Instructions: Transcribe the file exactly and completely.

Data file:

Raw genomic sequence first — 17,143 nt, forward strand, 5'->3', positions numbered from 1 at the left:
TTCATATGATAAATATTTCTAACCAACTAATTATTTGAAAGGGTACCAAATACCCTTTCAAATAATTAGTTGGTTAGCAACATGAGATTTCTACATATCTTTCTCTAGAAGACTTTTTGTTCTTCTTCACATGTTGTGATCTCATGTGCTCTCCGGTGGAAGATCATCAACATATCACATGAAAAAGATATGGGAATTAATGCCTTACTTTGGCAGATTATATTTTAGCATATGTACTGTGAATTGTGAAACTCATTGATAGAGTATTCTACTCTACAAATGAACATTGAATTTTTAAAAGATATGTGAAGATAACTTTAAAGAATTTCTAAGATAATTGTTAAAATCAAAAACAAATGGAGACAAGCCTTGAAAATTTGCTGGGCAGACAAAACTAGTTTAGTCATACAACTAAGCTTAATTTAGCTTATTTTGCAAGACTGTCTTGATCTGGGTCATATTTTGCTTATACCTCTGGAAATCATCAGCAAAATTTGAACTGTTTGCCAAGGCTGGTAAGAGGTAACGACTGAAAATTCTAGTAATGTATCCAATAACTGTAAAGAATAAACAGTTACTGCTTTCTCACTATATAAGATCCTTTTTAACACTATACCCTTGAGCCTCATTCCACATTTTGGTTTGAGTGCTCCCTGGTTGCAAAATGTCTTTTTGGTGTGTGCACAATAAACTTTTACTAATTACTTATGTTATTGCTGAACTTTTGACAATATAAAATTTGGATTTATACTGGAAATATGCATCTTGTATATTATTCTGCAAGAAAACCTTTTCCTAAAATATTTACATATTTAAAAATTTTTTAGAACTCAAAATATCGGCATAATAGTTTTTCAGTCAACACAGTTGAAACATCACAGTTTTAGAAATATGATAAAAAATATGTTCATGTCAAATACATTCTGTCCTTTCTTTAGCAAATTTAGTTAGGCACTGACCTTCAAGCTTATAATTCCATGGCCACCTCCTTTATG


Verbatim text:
Raw genomic sequence first — 17,143 nt, forward strand, 5'->3', positions numbered from 1 at the left:
TTCATATGATAAATATTTCTAACCAACTAATTATTTGAAAGGGTACCAAATACCCTTTCAAATAATTAGTTGGTTAGCAACATGAGATTTCTACATATCTTTCTCTAGAAGACTTTTTGTTCTTCTTCACATGTTGTGATCTCATGTGCTCTCCGGTGGAAGATCATCAACATATCACATGAAAAAGATATGGGAATTAATGCCTTACTTTGGCAGATTATATTTTAGCATATGTACTGTGAATTGTGAAACTCATTGATAGAGTATTCTACTCTACAAATGAACATTGAATTTTTAAAAGATATGTGAAGATAACTTTAAAGAATTTCTAAGATAATTGTTAAAATCAAAAACAAATGGAGACAAGCCTTGAAAATTTGCTGGGCAGACAAAACTAGTTTAGTCATACAACTAAGCTTAATTTAGCTTATTTTGCAAGACTGTCTTGATCTGGGTCATATTTTGCTTATACCTCTGGAAATCATCAGCAAAATTTGAACTGTTTGCCAAGGCTGGTAAGAGGTAACGACTGAAAATTCTAGTAATGTATCCAATAACTGTAAAGAATAAACAGTTACTGCTTTCTCACTATATAAGATCCTTTTTAACACTATACCCTTGAGCCTCATTCCACATTTTGGTTTGAGTGCTCCCTGGTTGCAAAATGTCTTTTTGGTGTGTGCACAATAAACTTTTACTAATTACTTATGTTATTGCTGAACTTTTGACAATATAAAATTTGGATTTATACTGGAAATATGCATCTTGTATATTATTCTGCAAGAAAACCTTTTCCTAAAATATTTACATATTTAAAAATTTTTTAGAACTCAAAATATCGGCATAATAGTTTTTCAGTCAACACAGTTGAAACATCACAGTTTTAGAAATATGATAAAAAATATGTTCATGTCAAATACATTCTGTCCTTTCTTTAGCAAATTTAGTTAGGCACTGACCTTCAAGCTTATAATTCCATGGCCACCTCCTTTATG